Food as a Weapon
By Bertrand M. Patenaude
Herbert Hoover fed not only the citizens of Belgium
but also, in the hope that they would throw off the Bolsheviks, the
citizens of Soviet Russia. Bertrand M. Patenaude has another remarkable story.
After America entered the Great War in April 1917,
Herbert Hoover was brought to Washington to serve as the U.S. food
administrator under President Woodrow Wilson. His assignment was to enlarge
the food supply of the United States and the Allies. This meant boosting
food production and also promoting food conservation. “Food Will Win
the War” was Hoover’s slogan. This was the moment when Hoover
became a household name in America: To “Hooverize” entered the
vocabulary as a synonym for economize.
When the war ended in November 1918, Hoover
accompanied President Wilson to Paris to serve as adviser to the American
delegation to the peace conference. He was made director general of relief
for the Allied governments, essentially confirming his status as food
administrator for all the Allies, and in January 1919 he was named
principal executive of the Allied Supreme Economic Council. During the nine
months after the Armistice, Hoover organized the distribution of more than
$1 billion in relief, which translated into more than four million tons of
food and other supplies delivered to children and adults across Europe, all
the way to the inconstant borders of Bolshevik Russia.
A toy distribution is organized in Saint-Gilles, Belgium. “Merci aux Americains,” the banner reads. “Three cheers for the Commission for Relief in Belgium!”
In January 1919, at Hoover’s suggestion,
President Wilson persuaded the U.S. Congress to appropriate $100 million
for European relief. To manage these funds, the president established a
separate government agency, the American Relief Administration (ARA), with
Hoover as its director general. He built a staff from among his Belgium and
Food Administration veterans and enlisted as his field-workers some 1,500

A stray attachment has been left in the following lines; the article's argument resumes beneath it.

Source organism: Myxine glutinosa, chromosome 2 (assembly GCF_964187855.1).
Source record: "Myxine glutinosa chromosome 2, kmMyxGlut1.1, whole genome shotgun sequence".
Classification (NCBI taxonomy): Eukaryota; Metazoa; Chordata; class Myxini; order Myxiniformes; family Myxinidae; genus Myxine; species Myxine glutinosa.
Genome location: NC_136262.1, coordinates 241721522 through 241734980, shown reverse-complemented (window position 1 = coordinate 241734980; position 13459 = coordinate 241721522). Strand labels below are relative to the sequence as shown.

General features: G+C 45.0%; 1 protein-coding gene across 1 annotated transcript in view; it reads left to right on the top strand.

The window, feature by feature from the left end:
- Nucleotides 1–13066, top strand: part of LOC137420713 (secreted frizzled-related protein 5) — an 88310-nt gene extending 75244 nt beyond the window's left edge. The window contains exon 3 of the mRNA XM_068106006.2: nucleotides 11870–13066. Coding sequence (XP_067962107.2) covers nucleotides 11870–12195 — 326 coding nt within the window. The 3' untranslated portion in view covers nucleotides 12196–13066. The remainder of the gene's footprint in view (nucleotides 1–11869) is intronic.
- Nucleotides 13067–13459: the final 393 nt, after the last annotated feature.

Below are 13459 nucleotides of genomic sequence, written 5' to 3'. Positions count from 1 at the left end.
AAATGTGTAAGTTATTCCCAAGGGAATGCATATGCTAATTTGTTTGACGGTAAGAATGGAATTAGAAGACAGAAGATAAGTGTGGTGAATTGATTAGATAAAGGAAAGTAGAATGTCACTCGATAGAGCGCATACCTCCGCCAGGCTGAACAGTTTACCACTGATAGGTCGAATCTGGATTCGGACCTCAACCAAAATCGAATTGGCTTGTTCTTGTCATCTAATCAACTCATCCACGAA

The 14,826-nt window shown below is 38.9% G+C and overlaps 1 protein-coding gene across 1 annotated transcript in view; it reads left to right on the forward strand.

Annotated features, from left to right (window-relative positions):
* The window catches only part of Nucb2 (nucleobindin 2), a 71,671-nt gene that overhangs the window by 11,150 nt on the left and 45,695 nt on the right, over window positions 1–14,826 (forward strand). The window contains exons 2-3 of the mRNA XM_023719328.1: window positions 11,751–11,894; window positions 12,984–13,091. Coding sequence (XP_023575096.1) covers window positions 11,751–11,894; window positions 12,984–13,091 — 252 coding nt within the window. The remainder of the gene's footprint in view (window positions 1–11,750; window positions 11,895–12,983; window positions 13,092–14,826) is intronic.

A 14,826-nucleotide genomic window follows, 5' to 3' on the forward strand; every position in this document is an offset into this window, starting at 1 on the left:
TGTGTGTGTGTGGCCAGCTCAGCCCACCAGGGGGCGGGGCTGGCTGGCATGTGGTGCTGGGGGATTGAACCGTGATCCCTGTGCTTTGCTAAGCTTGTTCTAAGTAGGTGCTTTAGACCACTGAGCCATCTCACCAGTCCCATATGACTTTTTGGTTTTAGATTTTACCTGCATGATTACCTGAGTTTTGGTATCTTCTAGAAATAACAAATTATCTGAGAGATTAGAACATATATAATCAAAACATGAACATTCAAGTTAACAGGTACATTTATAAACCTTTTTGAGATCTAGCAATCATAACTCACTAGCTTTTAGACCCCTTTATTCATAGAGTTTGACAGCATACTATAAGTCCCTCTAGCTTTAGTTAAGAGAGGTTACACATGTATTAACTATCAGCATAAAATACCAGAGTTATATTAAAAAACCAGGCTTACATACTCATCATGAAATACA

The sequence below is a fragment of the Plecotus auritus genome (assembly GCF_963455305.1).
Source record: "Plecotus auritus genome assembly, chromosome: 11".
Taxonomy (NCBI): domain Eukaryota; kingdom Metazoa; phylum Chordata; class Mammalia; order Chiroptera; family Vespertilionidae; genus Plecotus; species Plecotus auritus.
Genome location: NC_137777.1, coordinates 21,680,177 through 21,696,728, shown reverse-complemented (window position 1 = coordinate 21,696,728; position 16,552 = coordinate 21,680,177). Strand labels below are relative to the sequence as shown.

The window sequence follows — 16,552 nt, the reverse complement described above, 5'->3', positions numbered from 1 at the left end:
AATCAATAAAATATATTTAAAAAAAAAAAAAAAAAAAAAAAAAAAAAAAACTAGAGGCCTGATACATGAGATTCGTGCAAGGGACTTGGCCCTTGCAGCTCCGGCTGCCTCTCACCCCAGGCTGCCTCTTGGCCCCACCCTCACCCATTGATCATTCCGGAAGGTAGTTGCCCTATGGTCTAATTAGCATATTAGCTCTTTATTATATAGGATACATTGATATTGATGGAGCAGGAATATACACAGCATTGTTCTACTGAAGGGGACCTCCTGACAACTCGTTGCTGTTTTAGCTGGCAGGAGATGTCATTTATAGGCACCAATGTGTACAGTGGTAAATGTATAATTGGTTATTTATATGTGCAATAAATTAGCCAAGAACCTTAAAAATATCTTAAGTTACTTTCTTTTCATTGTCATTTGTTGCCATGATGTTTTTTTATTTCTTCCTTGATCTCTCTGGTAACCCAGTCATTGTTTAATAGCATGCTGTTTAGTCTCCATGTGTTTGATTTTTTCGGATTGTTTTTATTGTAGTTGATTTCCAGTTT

demobilized U.S. Army and Navy officers.
Upon the signing of the Treaty of Versailles on June
28, 1919, Hoover created a private successor to the government ARA. The new
organization was called the American Relief Administration European
Children’s Fund, but its full name and initials were used only on
paper; everyone knew it as the ARA.
During the next two years, this quasi-private ARA
delivered food worth more than $150 million to children in 21 countries
across Europe and the Near East, acting either independently or in
conjunction with other private relief organizations. Under Hoover’s
direction, this food relief not only fed people but helped to fuel the
economic reconstruction of Europe. ARA operations revived railroads and
river transport, including the ports and traffic on the Rhine, Elbe,
Vistula, and Danube; they helped reestablish
telegraphic and postal
communications; and they facilitated the renewal of coal production for
homes and industry. And along the way much contagious disease was
eradicated, notably typhus.
American food was widely seen as having prevented this period of crisis from becoming
Europe’s “October Revolution.” Thirty years later, “containment” would be the fundamental
assumption behind the
It was at this time that General John J. Pershing,
commander of the American military forces in the Great War, called Hoover
the “food regulator of the world.” The enormous power Hoover
wielded, however, created bad feelings in some quarters. His particular
brand of hardheaded humanitarianism rubbed some people the wrong
way—and not only in Europe.
What especially raised eyebrows was the ARA’s
strict accounting practices and the premium the organization placed on
maximum efficiency. Nothing could simply be given away. Nothing must be
wasted. What was at work here was commercial principles applied to
humanitarian relief, the marriage of business and philanthropy. Those in
the ARA talked openly and proudly of the “business of relief”
and contrasted their own businesslike operations to softer, more
traditional humanitarian endeavors. Americans of that era were very keen on
the notion of efficiency; one of Hoover’s unofficial titles at this
time was “Master of Efficiency.” Thus, he was regarded by
Americans as a great humanitarian but a distinctly unsentimental one.
One remarkable thing about the ARA operations is the
relatively small number of Americans involved in the actual relief
distribution. In every country, the ARA employed only a skeletal staff of
Americans to supervise much larger numbers of local citizens. The
philosophy was to encourage local initiative, to emphasize the idea of
self-help over charity, and at the same time to keep overhead costs as low
as possible. So the name American Relief Administration was appropriate.
The job of those in the ARA was to “administer” relief, with
utmost efficiency, using the most sophisticated methods of organization,
while standing above sentiment and politics.
The hard-nosed business practices of Hoover and his
relief workers fed doubts about the true motives behind American relief.
Was it really humanitarianism at work, or was it something else?
In fact, American benevolence as orchestrated by
Hoover was inspired by a combination of interrelated motives, the most
apparent of which was pure humanitarianism, by then becoming a peculiarly
American vocation. Americans tended to see themselves as the philanthropic nation. Central